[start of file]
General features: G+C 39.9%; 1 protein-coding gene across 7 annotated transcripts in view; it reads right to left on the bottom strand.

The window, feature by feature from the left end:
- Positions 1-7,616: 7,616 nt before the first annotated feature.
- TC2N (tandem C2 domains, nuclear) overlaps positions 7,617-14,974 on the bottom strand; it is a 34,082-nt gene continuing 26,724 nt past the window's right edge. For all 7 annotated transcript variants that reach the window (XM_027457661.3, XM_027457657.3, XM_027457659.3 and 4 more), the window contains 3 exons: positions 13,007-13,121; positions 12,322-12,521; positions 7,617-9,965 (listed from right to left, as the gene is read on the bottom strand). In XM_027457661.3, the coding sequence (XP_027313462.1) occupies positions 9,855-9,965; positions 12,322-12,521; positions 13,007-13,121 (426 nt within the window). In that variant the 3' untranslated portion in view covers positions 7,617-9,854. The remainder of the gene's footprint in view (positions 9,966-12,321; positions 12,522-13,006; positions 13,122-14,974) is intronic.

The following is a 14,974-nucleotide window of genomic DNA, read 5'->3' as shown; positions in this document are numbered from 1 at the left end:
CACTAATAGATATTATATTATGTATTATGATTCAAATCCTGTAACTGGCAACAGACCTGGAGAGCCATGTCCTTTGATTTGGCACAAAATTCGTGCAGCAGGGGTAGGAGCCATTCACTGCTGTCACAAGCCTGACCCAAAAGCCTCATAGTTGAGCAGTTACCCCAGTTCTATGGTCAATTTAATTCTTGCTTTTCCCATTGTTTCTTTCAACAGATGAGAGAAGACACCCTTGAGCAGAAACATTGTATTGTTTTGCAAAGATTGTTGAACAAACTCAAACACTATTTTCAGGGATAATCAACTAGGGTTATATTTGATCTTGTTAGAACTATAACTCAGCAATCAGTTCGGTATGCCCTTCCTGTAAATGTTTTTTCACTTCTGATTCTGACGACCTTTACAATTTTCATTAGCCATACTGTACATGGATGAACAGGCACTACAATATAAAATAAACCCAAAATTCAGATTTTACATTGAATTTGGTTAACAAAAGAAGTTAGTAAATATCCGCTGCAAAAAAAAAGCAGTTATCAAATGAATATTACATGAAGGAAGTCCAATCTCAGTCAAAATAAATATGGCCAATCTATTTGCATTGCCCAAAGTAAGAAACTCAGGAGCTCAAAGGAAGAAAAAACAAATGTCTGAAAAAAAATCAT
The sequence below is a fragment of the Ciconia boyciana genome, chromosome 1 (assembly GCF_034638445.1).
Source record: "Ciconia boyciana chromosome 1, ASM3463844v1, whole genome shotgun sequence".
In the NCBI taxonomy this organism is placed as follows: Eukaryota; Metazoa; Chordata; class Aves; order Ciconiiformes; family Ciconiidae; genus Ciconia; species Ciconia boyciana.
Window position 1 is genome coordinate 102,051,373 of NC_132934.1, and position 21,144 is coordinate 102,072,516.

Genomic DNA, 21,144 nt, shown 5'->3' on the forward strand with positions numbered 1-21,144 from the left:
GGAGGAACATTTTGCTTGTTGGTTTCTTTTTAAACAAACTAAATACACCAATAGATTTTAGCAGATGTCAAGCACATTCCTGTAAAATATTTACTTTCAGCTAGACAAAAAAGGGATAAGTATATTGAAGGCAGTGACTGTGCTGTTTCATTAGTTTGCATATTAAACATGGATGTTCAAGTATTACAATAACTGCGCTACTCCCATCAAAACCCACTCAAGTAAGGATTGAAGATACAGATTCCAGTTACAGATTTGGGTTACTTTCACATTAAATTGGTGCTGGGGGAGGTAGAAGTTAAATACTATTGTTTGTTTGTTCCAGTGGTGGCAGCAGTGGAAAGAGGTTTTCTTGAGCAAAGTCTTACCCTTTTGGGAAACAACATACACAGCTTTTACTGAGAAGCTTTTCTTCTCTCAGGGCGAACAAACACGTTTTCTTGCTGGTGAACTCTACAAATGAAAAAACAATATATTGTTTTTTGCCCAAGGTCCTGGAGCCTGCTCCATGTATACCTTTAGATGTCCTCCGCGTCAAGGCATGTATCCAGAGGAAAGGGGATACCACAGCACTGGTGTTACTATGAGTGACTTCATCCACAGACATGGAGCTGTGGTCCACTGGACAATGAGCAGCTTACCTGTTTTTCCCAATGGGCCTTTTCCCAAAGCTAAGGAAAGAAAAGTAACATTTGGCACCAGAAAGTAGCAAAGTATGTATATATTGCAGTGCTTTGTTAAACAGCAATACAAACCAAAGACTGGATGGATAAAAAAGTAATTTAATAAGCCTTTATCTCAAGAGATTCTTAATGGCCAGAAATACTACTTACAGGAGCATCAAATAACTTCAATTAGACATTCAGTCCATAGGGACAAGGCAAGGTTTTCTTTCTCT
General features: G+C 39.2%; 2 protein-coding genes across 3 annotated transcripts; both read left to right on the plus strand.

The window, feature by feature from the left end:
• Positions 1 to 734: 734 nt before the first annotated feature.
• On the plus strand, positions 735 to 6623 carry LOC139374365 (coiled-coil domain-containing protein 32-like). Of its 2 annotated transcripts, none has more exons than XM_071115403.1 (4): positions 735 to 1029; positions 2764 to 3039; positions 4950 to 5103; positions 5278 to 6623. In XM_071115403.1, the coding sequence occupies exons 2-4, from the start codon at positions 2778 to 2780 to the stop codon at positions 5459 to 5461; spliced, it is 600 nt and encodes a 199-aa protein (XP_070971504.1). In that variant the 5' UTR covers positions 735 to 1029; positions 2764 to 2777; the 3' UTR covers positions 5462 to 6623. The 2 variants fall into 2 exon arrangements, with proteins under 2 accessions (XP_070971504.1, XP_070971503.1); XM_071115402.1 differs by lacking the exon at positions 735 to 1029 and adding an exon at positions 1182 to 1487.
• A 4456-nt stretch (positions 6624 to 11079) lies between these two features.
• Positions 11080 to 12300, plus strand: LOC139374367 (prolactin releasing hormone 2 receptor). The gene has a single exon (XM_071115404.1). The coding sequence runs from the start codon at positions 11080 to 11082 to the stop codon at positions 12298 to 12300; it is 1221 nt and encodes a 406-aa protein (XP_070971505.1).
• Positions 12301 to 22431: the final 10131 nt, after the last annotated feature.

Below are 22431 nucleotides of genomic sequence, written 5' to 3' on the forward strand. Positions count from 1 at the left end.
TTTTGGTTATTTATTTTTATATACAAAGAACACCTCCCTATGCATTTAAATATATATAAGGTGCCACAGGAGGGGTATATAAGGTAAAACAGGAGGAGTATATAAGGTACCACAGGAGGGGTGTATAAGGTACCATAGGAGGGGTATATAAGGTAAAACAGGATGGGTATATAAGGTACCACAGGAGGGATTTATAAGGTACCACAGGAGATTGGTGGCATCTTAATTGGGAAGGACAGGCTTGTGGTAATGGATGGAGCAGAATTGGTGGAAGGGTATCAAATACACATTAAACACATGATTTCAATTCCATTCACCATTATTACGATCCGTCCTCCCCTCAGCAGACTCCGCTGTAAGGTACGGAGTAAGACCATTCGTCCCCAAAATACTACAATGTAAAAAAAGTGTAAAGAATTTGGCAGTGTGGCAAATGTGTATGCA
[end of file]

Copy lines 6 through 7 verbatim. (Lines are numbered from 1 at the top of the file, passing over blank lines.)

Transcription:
CACTAATAGATATTATATTATGTATTATGATTCAAATCCTGTAACTGGCAACAGACCTGGAGAGCCATGTCCTTTGATTTGGCACAAAATTCGTGCAGCAGGGGTAGGAGCCATTCACTGCTGTCACAAGCCTGACCCAAAAGCCTCATAGTTGAGCAGTTACCCCAGTTCTATGGTCAATTTAATTCTTGCTTTTCCCATTGTTTCTTTCAACAGATGAGAGAAGACACCCTTGAGCAGAAACATTGTATTGTTTTGCAAAGATTGTTGAACAAACTCAAACACTATTTTCAGGGATAATCAACTAGGGTTATATTTGATCTTGTTAGAACTATAACTCAGCAATCAGTTCGGTATGCCCTTCCTGTAAATGTTTTTTCACTTCTGATTCTGACGACCTTTACAATTTTCATTAGCCATACTGTACATGGATGAACAGGCACTACAATATAAAATAAACCCAAAATTCAGATTTTACATTGAATTTGGTTAACAAAAGAAGTTAGTAAATATCCGCTGCAAAAAAAAAGCAGTTATCAAATGAATATTACATGAAGGAAGTCCAATCTCAGTCAAAATAAATATGGCCAATCTATTTGCATTGCCCAAAGTAAGAAACTCAGGAGCTCAAAGGAAGAAAAAACAAATGTCTGAAAAAAAATCAT
The sequence below is a fragment of the Ciconia boyciana genome, chromosome 1 (assembly GCF_034638445.1).